Most recently, he traveled to Kano State in northern Nigeria and was “ministering to orphans there.”
“In May 2023, when the outgoing president of Nigeria, Muhammadu Buhari, left office, over 700 Christian believers were murdered within Nigeria in 10 states. The Fulani Jihadist, Islamist herdsmen said, ‘We give this as a gift to the outgoing president, Muhammadu Buhari.’ That was their gift, to kill the infidels.”
Devlin, through his charity, provides “emotional, spiritual, psychological and practical physical care to persecuted Christians” in Nigeria and 17 other countries. “That’s what God has called me to do.”
There is a small community of Christians living in Gaza that Devlin visits, bringing food, medicine, and money. Hamas (the ruling Islamic group) has allowed their three churches to remain. He also delivers items to Muslims in refugee camps, he said. When he speaks to Hamas leaders, he always tells them, “Israel is your friend,” and points to free medical care in Israeli hospitals for Gaza residents.
Devlin also serves as co-pastor at Infinity Bible Church in South Bronx, professor at Nile Theological College in Khartoum, Sudan, and co-chair of Right to Worship in New York City. If all this wasn’t enough, Devlin recently joined the Huntingdon Valley Fire Company to “give back to my community.”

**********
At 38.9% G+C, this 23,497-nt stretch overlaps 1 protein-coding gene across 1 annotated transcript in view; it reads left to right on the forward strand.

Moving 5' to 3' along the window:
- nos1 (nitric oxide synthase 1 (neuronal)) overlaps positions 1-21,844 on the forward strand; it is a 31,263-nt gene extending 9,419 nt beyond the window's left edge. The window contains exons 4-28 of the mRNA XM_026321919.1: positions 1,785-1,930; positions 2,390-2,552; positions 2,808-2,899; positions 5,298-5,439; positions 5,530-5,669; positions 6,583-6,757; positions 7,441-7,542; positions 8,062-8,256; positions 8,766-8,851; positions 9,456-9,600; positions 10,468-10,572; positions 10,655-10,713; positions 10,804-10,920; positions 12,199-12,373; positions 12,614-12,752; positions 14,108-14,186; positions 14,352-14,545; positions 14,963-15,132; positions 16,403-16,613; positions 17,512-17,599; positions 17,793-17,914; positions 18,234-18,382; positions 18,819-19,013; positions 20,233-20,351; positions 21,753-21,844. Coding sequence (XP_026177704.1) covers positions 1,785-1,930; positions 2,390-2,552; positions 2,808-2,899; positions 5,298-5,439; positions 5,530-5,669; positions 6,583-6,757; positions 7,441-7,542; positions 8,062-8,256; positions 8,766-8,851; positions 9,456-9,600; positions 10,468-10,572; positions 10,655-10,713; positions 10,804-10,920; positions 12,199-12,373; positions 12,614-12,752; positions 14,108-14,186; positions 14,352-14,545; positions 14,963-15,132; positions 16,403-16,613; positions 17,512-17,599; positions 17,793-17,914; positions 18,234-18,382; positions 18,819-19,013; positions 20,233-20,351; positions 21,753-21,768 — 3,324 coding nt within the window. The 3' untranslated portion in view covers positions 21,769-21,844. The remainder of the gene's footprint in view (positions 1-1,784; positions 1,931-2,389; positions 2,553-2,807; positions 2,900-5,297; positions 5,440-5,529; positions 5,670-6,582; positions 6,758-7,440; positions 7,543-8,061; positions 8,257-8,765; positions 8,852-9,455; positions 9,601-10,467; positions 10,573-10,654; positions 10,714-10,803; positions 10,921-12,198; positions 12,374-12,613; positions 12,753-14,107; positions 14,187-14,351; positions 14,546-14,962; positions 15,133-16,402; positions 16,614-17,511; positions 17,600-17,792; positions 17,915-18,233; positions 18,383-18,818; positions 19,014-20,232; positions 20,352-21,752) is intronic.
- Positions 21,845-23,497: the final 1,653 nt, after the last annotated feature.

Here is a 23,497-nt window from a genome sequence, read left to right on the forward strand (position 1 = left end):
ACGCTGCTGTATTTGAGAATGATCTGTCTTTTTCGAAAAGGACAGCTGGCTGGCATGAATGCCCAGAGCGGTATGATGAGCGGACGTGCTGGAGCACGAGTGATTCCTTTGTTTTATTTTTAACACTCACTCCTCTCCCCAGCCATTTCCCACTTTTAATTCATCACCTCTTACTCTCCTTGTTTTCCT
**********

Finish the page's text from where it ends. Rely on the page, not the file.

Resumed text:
“I am a long-term advocate of Israel and the right of the state of Israel to exist and a supporter of the Jewish people here in America and around the world,” said Devlin.
Rabbi Joseph Potasnik, executive vice president of the New York Board of Rabbis, said, “Pastor Bill Devlin is a person of faith who speaks out for people of all faiths under attack. He marches with me each year in the Celebrate Israel Parade as a proud advocate of the Jewish State. Fearlessly, he travels to several countries where Christians are persecuted and seeks to redeem those who are imprisoned. Some people in our world do so little and ask, ‘What can I do?’ Pastor Bill Devlin risks his life and asks, ‘What else should I do?’ He is a true blessing to humankind.”
Devlin’s father, an alcoholic, left the Schenectady, N.Y., family when he was 16. His mother died two years later. He graduated high school and went to live with a brother, and then joined the Navy. It sent him to San Diego, and while hitchhiking along a highway there, he met a “Jesus freak” who changed his life.
“I heard the Good News about Jesus, and that was the night of June 23, 1971, when I invited God into my heart and life, and He transformed me,” said Devlin. “And two weeks later, I volunteered to go to Vietnam.”
“A year after my conversion to Jesus, I was in a battle off the coast of North Vietnam. I was on a ship (the U.S.S. Bausell), and they blew up part of our ship. And that’s where I was wounded.”
Devlin received the Purple Heart, the Combat Action Medal, and other honors.
In 2022 the Biden administration gave Devlin a Volunteer Service award for his work with persecuted Christians.
Mark Houck, a pro-life activist and Republican candidate for Congress in Bucks County, counts Devlin among his friends.
“Pastor Bill Devlin is the most courageous man I know. He has sacrificed himself so much for the crucified church that I see the face of Christ in him every time I am in his company. A true hero. A true patriot. A true Christian,” said Houck.
– Delaware Valley Journal